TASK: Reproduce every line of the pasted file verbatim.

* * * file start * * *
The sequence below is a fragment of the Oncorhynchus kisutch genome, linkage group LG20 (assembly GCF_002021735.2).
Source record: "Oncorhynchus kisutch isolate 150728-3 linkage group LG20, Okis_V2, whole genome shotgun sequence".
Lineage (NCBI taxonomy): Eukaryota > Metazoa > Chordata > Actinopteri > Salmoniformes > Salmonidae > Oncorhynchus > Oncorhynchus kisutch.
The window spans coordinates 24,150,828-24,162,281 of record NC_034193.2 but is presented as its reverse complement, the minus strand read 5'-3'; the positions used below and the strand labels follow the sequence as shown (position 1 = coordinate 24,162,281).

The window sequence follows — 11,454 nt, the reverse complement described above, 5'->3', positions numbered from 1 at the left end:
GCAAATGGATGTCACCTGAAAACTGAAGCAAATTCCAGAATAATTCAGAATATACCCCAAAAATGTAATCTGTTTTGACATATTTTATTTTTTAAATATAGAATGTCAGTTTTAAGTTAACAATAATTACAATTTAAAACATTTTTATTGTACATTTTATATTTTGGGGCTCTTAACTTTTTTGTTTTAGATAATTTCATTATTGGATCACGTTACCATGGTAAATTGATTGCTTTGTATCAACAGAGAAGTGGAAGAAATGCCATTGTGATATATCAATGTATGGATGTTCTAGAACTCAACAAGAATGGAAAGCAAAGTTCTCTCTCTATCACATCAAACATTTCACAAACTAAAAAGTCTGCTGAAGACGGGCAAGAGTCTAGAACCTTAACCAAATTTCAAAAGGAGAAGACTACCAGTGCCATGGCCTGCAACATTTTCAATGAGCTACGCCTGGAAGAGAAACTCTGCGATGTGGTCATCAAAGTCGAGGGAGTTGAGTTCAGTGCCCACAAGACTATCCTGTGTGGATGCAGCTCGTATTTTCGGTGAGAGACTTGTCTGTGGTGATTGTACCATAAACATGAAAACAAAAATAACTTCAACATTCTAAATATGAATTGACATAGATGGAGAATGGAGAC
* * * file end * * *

The sequence below is a fragment of the Oncorhynchus kisutch genome, linkage group LG20 (assembly GCF_002021735.2).
Source record: "Oncorhynchus kisutch isolate 150728-3 linkage group LG20, Okis_V2, whole genome shotgun sequence".
Lineage (NCBI taxonomy): Eukaryota > Metazoa > Chordata > Actinopteri > Salmoniformes > Salmonidae > Oncorhynchus > Oncorhynchus kisutch.
The window spans coordinates 24,150,828-24,162,281 of record NC_034193.2 but is presented as its reverse complement, the minus strand read 5'-3'; the positions used below and the strand labels follow the sequence as shown (position 1 = coordinate 24,162,281).

The window sequence follows — 11,454 nt, the reverse complement described above, 5'->3', positions numbered from 1 at the left end:
GCAAATGGATGTCACCTGAAAACTGAAGCAAATTCCAGAATAATTCAGAATATACCCCAAAAATGTAATCTGTTTTGACATATTTTATTTTTTAAATATAGAATGTCAGTTTTAAGTTAACAATAATTACAATTTAAAACATTTTTATTGTACATTTTATATTTTGGGGCTCTTAACTTTTTTGTTTTAGATAATTTCATTATTGGATCACGTTACCATGGTAAATTGATTGCTTTGTATCAACAGAGAAGTGGAAGAAATGCCATTGTGATATATCAATGTATGGATGTTCTAGAACTCAACAAGAATGGAAAGCAAAGTTCTCTCTCTATCACATCAAACATTTCACAAACTAAAAAGTCTGCTGAAGACGGGCAAGAGTCTAGAACCTTAACCAAATTTCAAAAGGAGAAGACTACCAGTGCCATGGCCTGCAACATTTTCAATGAGCTACGCCTGGAAGAGAAACTCTGCGATGTGGTCATCAAAGTCGAGGGAGTTGAGTTCAGTGCCCACAAGACTATCCTGTGTGGATGCAGCTCGTATTTTCGGTGAGAGACTTGTCTGTGGTGATTGTACCATAAACATGAAAACAAAAATAACTTCAACATTCTAAATATGAATTGACATAGATGGAGAATGGAGAC